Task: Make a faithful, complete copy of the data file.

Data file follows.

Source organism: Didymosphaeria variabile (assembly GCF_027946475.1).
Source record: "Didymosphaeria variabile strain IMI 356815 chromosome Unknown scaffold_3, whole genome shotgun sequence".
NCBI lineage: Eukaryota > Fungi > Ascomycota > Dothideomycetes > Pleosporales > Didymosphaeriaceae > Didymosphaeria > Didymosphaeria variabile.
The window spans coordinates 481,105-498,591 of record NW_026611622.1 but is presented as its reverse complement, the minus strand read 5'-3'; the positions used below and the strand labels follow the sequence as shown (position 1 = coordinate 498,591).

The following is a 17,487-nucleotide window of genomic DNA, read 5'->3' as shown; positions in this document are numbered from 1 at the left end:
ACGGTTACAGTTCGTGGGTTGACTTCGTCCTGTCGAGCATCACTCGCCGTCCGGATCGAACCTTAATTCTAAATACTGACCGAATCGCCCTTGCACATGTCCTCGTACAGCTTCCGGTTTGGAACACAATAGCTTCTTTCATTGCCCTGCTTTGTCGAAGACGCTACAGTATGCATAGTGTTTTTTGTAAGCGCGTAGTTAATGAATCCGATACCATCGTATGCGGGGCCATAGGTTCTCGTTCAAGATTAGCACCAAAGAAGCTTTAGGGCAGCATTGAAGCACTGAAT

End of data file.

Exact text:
Source organism: Didymosphaeria variabile (assembly GCF_027946475.1).
Source record: "Didymosphaeria variabile strain IMI 356815 chromosome Unknown scaffold_3, whole genome shotgun sequence".
NCBI lineage: Eukaryota > Fungi > Ascomycota > Dothideomycetes > Pleosporales > Didymosphaeriaceae > Didymosphaeria > Didymosphaeria variabile.
The window spans coordinates 481,105-498,591 of record NW_026611622.1 but is presented as its reverse complement, the minus strand read 5'-3'; the positions used below and the strand labels follow the sequence as shown (position 1 = coordinate 498,591).

The following is a 17,487-nucleotide window of genomic DNA, read 5'->3' as shown; positions in this document are numbered from 1 at the left end:
ACGGTTACAGTTCGTGGGTTGACTTCGTCCTGTCGAGCATCACTCGCCGTCCGGATCGAACCTTAATTCTAAATACTGACCGAATCGCCCTTGCACATGTCCTCGTACAGCTTCCGGTTTGGAACACAATAGCTTCTTTCATTGCCCTGCTTTGTCGAAGACGCTACAGTATGCATAGTGTTTTTTGTAAGCGCGTAGTTAATGAATCCGATACCATCGTATGCGGGGCCATAGGTTCTCGTTCAAGATTAGCACCAAAGAAGCTTTAGGGCAGCATTGAAGCACTGAAT